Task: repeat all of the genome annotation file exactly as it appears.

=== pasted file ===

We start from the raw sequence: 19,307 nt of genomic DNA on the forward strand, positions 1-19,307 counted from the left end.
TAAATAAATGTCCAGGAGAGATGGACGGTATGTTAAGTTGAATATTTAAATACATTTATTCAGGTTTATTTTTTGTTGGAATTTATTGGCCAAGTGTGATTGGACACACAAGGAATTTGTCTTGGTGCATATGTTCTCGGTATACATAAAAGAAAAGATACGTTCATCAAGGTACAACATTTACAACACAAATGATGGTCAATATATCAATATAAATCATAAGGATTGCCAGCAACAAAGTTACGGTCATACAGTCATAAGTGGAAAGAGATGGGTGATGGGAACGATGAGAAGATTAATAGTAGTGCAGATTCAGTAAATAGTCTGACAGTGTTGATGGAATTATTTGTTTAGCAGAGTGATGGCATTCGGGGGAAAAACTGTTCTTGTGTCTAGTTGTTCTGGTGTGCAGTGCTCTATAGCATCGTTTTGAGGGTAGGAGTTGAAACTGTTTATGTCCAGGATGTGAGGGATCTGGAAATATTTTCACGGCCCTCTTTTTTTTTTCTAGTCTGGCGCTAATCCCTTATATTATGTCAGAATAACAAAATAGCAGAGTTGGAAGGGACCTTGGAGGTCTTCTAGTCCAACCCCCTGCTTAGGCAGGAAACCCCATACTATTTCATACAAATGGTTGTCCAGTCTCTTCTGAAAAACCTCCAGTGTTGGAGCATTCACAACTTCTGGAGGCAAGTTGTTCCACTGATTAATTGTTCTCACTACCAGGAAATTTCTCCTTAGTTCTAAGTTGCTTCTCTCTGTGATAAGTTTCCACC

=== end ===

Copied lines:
We start from the raw sequence: 19,307 nt of genomic DNA on the forward strand, positions 1-19,307 counted from the left end.
TAAATAAATGTCCAGGAGAGATGGACGGTATGTTAAGTTGAATATTTAAATACATTTATTCAGGTTTATTTTTTGTTGGAATTTATTGGCCAAGTGTGATTGGACACACAAGGAATTTGTCTTGGTGCATATGTTCTCGGTATACATAAAAGAAAAGATACGTTCATCAAGGTACAACATTTACAACACAAATGATGGTCAATATATCAATATAAATCATAAGGATTGCCAGCAACAAAGTTACGGTCATACAGTCATAAGTGGAAAGAGATGGGTGATGGGAACGATGAGAAGATTAATAGTAGTGCAGATTCAGTAAATAGTCTGACAGTGTTGATGGAATTATTTGTTTAGCAGAGTGATGGCATTCGGGGGAAAAACTGTTCTTGTGTCTAGTTGTTCTGGTGTGCAGTGCTCTATAGCATCGTTTTGAGGGTAGGAGTTGAAACTGTTTATGTCCAGGATGTGAGGGATCTGGAAATATTTTCACGGCCCTCTTTTTTTTTTCTAGTCTGGCGCTAATCCCTTATATTATGTCAGAATAACAAAATAGCAGAGTTGGAAGGGACCTTGGAGGTCTTCTAGTCCAACCCCCTGCTTAGGCAGGAAACCCCATACTATTTCATACAAATGGTTGTCCAGTCTCTTCTGAAAAACCTCCAGTGTTGGAGCATTCACAACTTCTGGAGGCAAGTTGTTCCACTGATTAATTGTTCTCACTACCAGGAAATTTCTCCTTAGTTCTAAGTTGCTTCTCTCTGTGATAAGTTTCCACC